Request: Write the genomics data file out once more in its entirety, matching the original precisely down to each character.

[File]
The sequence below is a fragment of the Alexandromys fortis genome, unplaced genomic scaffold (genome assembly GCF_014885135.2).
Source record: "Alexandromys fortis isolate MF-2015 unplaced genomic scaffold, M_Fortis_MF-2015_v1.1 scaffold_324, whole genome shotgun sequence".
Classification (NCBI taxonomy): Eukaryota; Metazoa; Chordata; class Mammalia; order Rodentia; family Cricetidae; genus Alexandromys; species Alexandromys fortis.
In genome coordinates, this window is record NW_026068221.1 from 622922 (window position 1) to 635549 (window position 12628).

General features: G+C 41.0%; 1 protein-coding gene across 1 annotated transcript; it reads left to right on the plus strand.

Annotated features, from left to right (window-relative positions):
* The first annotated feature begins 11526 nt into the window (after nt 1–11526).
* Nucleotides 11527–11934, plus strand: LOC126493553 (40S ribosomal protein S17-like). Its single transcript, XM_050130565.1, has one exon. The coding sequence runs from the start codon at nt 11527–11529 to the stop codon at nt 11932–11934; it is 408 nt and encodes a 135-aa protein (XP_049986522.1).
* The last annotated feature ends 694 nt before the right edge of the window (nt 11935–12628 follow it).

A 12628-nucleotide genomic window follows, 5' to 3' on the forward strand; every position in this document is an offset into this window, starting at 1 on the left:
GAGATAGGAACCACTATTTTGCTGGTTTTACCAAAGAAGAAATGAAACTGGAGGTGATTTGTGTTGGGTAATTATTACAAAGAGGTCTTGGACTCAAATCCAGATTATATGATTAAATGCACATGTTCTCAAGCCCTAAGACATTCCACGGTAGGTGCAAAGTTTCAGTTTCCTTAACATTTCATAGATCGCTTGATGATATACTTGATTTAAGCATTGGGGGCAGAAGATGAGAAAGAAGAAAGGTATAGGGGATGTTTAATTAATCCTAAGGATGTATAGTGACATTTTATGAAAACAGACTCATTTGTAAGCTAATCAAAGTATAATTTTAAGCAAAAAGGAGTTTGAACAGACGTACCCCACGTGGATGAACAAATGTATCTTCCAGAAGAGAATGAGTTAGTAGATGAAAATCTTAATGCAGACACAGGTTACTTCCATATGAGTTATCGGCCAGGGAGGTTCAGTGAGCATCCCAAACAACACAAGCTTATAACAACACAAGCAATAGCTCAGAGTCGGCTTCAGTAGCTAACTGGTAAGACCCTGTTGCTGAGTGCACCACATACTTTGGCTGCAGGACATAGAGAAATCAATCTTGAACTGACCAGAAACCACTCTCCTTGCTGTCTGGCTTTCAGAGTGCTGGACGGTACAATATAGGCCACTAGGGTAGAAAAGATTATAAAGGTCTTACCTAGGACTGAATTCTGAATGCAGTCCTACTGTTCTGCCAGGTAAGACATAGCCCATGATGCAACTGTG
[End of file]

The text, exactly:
The sequence below is a fragment of the Alexandromys fortis genome, unplaced genomic scaffold (genome assembly GCF_014885135.2).
Source record: "Alexandromys fortis isolate MF-2015 unplaced genomic scaffold, M_Fortis_MF-2015_v1.1 scaffold_324, whole genome shotgun sequence".
Classification (NCBI taxonomy): Eukaryota; Metazoa; Chordata; class Mammalia; order Rodentia; family Cricetidae; genus Alexandromys; species Alexandromys fortis.
In genome coordinates, this window is record NW_026068221.1 from 622922 (window position 1) to 635549 (window position 12628).

General features: G+C 41.0%; 1 protein-coding gene across 1 annotated transcript; it reads left to right on the plus strand.

Annotated features, from left to right (window-relative positions):
* The first annotated feature begins 11526 nt into the window (after nt 1–11526).
* Nucleotides 11527–11934, plus strand: LOC126493553 (40S ribosomal protein S17-like). Its single transcript, XM_050130565.1, has one exon. The coding sequence runs from the start codon at nt 11527–11529 to the stop codon at nt 11932–11934; it is 408 nt and encodes a 135-aa protein (XP_049986522.1).
* The last annotated feature ends 694 nt before the right edge of the window (nt 11935–12628 follow it).

A 12628-nucleotide genomic window follows, 5' to 3' on the forward strand; every position in this document is an offset into this window, starting at 1 on the left:
GAGATAGGAACCACTATTTTGCTGGTTTTACCAAAGAAGAAATGAAACTGGAGGTGATTTGTGTTGGGTAATTATTACAAAGAGGTCTTGGACTCAAATCCAGATTATATGATTAAATGCACATGTTCTCAAGCCCTAAGACATTCCACGGTAGGTGCAAAGTTTCAGTTTCCTTAACATTTCATAGATCGCTTGATGATATACTTGATTTAAGCATTGGGGGCAGAAGATGAGAAAGAAGAAAGGTATAGGGGATGTTTAATTAATCCTAAGGATGTATAGTGACATTTTATGAAAACAGACTCATTTGTAAGCTAATCAAAGTATAATTTTAAGCAAAAAGGAGTTTGAACAGACGTACCCCACGTGGATGAACAAATGTATCTTCCAGAAGAGAATGAGTTAGTAGATGAAAATCTTAATGCAGACACAGGTTACTTCCATATGAGTTATCGGCCAGGGAGGTTCAGTGAGCATCCCAAACAACACAAGCTTATAACAACACAAGCAATAGCTCAGAGTCGGCTTCAGTAGCTAACTGGTAAGACCCTGTTGCTGAGTGCACCACATACTTTGGCTGCAGGACATAGAGAAATCAATCTTGAACTGACCAGAAACCACTCTCCTTGCTGTCTGGCTTTCAGAGTGCTGGACGGTACAATATAGGCCACTAGGGTAGAAAAGATTATAAAGGTCTTACCTAGGACTGAATTCTGAATGCAGTCCTACTGTTCTGCCAGGTAAGACATAGCCCATGATGCAACTGTG